Local Preservation Partners Highlight Their Connection to the American Revolution

View across a manicured greenspace lined with trees with leafy branches overhead and grey clouds in the distance.
Hints of the rolling short hills of the Metuchen Meeting House Battlefield are evident to this day.

Courtesy Middlesex County

Recipient: Middlesex County, New Jersey

Award Amount: $ 1,086,306.25
Acreage: 7.49

Local interest in connecting to and exploring Revolutionary War history are at the core of this preservation effort. Middlesex County in New Jersey has acquired 7.49 acres of property and plan to connect it with the adjacent Edith Stevens Wildlife Preserve. Since the highest elevation in Edison Township occurs near the acquired property, it is likely that this portion of the Short Hills was occupied by the Continental Army. This information will benefit the State and County-wide understanding of an important battle in the American Revolutionary War.

The 1777 Battle of Short Hills, within the Metuchen Meeting House Battlefield, saw Crown forces commanded by Sir William Howe engage General George Washington's forces before the movement of both armies south to Philadelphia later that summer. On June 26, Crown forces composed of British regulars and soldiers from various Germanic states, also known as Hessians, advanced westward from nearby Perth Amboy. Washington's Continental Army was positioned on a series of hills next to the road on which Crown forces were traveling. The forces met a few miles north of the Metuchen Meeting House during the early morning hours. The engagement at Short Hills marked the start of the summer Delaware Valley campaign that would see the capture of Philadelphia in September 1777.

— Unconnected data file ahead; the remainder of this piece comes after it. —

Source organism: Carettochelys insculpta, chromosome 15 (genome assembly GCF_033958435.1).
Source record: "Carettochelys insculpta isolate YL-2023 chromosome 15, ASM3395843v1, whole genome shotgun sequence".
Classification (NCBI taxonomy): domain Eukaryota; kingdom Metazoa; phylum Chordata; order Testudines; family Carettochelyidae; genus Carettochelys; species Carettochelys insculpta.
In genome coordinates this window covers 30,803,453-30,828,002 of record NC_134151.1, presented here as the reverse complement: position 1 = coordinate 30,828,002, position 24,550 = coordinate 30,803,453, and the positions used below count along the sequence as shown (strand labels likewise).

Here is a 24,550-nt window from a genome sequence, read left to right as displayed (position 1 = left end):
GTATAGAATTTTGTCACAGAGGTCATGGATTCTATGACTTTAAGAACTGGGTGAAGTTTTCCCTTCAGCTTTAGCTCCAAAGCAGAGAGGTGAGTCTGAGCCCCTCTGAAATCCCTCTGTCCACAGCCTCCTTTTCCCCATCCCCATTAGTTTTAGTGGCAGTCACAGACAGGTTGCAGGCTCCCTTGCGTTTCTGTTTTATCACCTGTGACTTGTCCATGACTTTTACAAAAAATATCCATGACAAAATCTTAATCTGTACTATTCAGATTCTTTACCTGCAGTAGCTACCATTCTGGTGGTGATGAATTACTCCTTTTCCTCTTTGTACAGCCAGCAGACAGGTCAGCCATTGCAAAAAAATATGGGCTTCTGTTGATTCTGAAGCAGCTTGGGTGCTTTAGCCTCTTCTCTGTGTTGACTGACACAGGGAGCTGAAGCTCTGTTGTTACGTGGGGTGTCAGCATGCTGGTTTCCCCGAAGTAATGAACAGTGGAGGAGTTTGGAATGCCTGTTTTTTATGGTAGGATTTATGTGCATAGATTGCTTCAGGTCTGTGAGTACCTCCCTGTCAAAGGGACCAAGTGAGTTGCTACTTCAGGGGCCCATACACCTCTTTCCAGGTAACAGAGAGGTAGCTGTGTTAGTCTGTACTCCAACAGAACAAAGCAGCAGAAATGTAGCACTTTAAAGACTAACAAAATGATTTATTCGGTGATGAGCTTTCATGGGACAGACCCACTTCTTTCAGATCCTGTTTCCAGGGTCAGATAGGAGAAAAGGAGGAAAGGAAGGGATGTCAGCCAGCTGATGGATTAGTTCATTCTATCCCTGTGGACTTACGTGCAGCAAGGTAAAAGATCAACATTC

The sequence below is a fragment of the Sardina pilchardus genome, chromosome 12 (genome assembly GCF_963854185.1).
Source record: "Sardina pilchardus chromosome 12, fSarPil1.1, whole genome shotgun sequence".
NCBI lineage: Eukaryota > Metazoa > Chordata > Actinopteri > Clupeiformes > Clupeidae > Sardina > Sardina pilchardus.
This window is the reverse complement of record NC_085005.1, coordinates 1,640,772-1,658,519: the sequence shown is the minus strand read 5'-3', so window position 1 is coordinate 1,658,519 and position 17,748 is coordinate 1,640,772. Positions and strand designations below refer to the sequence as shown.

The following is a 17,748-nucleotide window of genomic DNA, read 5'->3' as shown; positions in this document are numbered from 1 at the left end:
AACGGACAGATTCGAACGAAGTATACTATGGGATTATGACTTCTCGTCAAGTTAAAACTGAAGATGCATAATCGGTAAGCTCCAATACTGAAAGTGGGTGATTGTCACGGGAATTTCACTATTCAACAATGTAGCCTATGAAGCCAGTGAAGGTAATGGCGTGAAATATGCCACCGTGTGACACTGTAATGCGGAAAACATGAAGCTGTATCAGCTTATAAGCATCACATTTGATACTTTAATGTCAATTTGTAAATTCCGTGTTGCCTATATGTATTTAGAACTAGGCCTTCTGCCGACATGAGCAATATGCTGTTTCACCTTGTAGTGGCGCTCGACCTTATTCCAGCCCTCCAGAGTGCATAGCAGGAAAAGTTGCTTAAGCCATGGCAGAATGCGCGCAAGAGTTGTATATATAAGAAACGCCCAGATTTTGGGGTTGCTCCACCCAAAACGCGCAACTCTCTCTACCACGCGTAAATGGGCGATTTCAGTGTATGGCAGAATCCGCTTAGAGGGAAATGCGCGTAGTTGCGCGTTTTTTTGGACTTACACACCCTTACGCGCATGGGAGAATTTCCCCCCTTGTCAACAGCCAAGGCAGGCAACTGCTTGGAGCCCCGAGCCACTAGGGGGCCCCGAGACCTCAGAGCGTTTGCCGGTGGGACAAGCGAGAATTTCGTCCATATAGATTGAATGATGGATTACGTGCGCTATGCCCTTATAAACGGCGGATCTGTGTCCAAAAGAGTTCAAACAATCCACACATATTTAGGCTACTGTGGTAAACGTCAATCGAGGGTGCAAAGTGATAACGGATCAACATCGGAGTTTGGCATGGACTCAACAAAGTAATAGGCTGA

The preservation partnership of Middlesex County and the Township of Edison is supported by a Battlefield Land Acquisition Grant from the American Battlefield Protection Program. It will be put to good use to expand a local park and allow this community to prepare to commemorate the 250th anniversary of the American Revolutionary War in 2026.

Battlefield Land Acquisition Grants empower preservation partners nationwide to acquire and preserve threatened Revolutionary War, War of 1812 and Civil War battlefields. In addition, the program administers three other grants: Preservation Planning Grants, which are open to all sites of armed conflict on American soil, the newly authorized Battlefield Restoration and Battlefield Interpretation grant programs. This financial assistance generates community-driven stewardship of historic resources at the state, tribal and local levels.

Get Your Project Funded

Check out the American Battlefield Protection Program's website for more information about various grant offerings and eligibility.

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Last updated: April 8, 2022